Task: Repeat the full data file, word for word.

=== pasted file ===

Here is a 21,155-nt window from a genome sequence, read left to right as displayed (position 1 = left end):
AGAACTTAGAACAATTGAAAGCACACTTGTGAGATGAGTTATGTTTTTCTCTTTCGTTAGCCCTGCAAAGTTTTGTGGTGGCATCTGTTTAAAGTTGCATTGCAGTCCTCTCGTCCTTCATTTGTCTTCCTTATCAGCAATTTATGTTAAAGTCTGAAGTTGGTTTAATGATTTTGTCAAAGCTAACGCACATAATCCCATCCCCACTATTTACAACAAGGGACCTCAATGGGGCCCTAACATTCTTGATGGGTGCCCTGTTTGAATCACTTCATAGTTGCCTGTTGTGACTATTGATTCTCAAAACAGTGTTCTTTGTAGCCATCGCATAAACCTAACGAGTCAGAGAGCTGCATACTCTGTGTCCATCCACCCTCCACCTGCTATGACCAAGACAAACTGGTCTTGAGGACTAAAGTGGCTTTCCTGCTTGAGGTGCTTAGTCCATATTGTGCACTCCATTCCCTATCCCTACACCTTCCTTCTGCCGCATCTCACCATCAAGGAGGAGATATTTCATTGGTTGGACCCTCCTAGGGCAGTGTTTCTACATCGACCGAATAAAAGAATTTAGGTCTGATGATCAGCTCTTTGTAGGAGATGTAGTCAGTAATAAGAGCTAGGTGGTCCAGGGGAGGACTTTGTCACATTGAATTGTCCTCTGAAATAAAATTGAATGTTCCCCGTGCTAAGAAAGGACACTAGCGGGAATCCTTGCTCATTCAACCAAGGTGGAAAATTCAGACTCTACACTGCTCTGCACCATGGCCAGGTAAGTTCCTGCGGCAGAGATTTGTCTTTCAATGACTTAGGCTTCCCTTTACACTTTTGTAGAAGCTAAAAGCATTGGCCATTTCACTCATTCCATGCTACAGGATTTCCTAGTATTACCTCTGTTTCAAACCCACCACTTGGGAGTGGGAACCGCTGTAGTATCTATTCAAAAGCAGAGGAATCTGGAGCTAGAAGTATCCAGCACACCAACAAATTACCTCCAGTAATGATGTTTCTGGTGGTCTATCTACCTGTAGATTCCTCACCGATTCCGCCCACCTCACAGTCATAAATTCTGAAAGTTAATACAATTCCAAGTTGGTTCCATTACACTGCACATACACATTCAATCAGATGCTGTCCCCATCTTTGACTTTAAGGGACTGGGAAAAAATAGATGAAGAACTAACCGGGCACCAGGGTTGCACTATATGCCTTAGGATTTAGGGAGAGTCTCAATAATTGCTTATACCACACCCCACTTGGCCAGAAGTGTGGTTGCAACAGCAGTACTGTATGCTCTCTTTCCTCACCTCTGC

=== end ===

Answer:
Here is a 21,155-nt window from a genome sequence, read left to right as displayed (position 1 = left end):
AGAACTTAGAACAATTGAAAGCACACTTGTGAGATGAGTTATGTTTTTCTCTTTCGTTAGCCCTGCAAAGTTTTGTGGTGGCATCTGTTTAAAGTTGCATTGCAGTCCTCTCGTCCTTCATTTGTCTTCCTTATCAGCAATTTATGTTAAAGTCTGAAGTTGGTTTAATGATTTTGTCAAAGCTAACGCACATAATCCCATCCCCACTATTTACAACAAGGGACCTCAATGGGGCCCTAACATTCTTGATGGGTGCCCTGTTTGAATCACTTCATAGTTGCCTGTTGTGACTATTGATTCTCAAAACAGTGTTCTTTGTAGCCATCGCATAAACCTAACGAGTCAGAGAGCTGCATACTCTGTGTCCATCCACCCTCCACCTGCTATGACCAAGACAAACTGGTCTTGAGGACTAAAGTGGCTTTCCTGCTTGAGGTGCTTAGTCCATATTGTGCACTCCATTCCCTATCCCTACACCTTCCTTCTGCCGCATCTCACCATCAAGGAGGAGATATTTCATTGGTTGGACCCTCCTAGGGCAGTGTTTCTACATCGACCGAATAAAAGAATTTAGGTCTGATGATCAGCTCTTTGTAGGAGATGTAGTCAGTAATAAGAGCTAGGTGGTCCAGGGGAGGACTTTGTCACATTGAATTGTCCTCTGAAATAAAATTGAATGTTCCCCGTGCTAAGAAAGGACACTAGCGGGAATCCTTGCTCATTCAACCAAGGTGGAAAATTCAGACTCTACACTGCTCTGCACCATGGCCAGGTAAGTTCCTGCGGCAGAGATTTGTCTTTCAATGACTTAGGCTTCCCTTTACACTTTTGTAGAAGCTAAAAGCATTGGCCATTTCACTCATTCCATGCTACAGGATTTCCTAGTATTACCTCTGTTTCAAACCCACCACTTGGGAGTGGGAACCGCTGTAGTATCTATTCAAAAGCAGAGGAATCTGGAGCTAGAAGTATCCAGCACACCAACAAATTACCTCCAGTAATGATGTTTCTGGTGGTCTATCTACCTGTAGATTCCTCACCGATTCCGCCCACCTCACAGTCATAAATTCTGAAAGTTAATACAATTCCAAGTTGGTTCCATTACACTGCACATACACATTCAATCAGATGCTGTCCCCATCTTTGACTTTAAGGGACTGGGAAAAAATAGATGAAGAACTAACCGGGCACCAGGGTTGCACTATATGCCTTAGGATTTAGGGAGAGTCTCAATAATTGCTTATACCACACCCCACTTGGCCAGAAGTGTGGTTGCAACAGCAGTACTGTATGCTCTCTTTCCTCACCTCTGC